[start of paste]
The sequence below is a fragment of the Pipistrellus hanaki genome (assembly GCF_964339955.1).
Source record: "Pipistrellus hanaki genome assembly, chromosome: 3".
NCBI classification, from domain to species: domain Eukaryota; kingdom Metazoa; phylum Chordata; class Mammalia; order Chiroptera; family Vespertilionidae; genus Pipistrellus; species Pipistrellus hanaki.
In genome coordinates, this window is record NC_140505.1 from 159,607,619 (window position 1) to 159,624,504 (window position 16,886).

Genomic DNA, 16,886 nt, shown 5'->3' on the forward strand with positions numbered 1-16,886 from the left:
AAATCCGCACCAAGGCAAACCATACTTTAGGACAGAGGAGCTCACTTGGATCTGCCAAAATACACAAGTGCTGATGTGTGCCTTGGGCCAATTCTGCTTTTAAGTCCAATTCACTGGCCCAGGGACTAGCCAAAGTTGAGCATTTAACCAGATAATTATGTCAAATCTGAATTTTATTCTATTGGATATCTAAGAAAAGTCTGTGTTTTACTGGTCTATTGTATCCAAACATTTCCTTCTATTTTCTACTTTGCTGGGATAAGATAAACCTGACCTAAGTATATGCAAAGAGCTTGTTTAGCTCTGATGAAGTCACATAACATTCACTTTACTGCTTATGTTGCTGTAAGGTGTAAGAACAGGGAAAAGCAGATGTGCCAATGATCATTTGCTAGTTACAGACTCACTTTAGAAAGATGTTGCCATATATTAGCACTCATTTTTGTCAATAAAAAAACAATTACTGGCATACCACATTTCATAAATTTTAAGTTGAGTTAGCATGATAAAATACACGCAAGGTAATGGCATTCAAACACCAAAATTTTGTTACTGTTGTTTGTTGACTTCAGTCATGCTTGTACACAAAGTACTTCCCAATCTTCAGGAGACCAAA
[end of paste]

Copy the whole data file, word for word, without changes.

The sequence below is a fragment of the Pipistrellus hanaki genome (assembly GCF_964339955.1).
Source record: "Pipistrellus hanaki genome assembly, chromosome: 3".
NCBI classification, from domain to species: domain Eukaryota; kingdom Metazoa; phylum Chordata; class Mammalia; order Chiroptera; family Vespertilionidae; genus Pipistrellus; species Pipistrellus hanaki.
In genome coordinates, this window is record NC_140505.1 from 159,607,619 (window position 1) to 159,624,504 (window position 16,886).

Genomic DNA, 16,886 nt, shown 5'->3' on the forward strand with positions numbered 1-16,886 from the left:
AAATCCGCACCAAGGCAAACCATACTTTAGGACAGAGGAGCTCACTTGGATCTGCCAAAATACACAAGTGCTGATGTGTGCCTTGGGCCAATTCTGCTTTTAAGTCCAATTCACTGGCCCAGGGACTAGCCAAAGTTGAGCATTTAACCAGATAATTATGTCAAATCTGAATTTTATTCTATTGGATATCTAAGAAAAGTCTGTGTTTTACTGGTCTATTGTATCCAAACATTTCCTTCTATTTTCTACTTTGCTGGGATAAGATAAACCTGACCTAAGTATATGCAAAGAGCTTGTTTAGCTCTGATGAAGTCACATAACATTCACTTTACTGCTTATGTTGCTGTAAGGTGTAAGAACAGGGAAAAGCAGATGTGCCAATGATCATTTGCTAGTTACAGACTCACTTTAGAAAGATGTTGCCATATATTAGCACTCATTTTTGTCAATAAAAAAACAATTACTGGCATACCACATTTCATAAATTTTAAGTTGAGTTAGCATGATAAAATACACGCAAGGTAATGGCATTCAAACACCAAAATTTTGTTACTGTTGTTTGTTGACTTCAGTCATGCTTGTACACAAAGTACTTCCCAATCTTCAGGAGACCAAA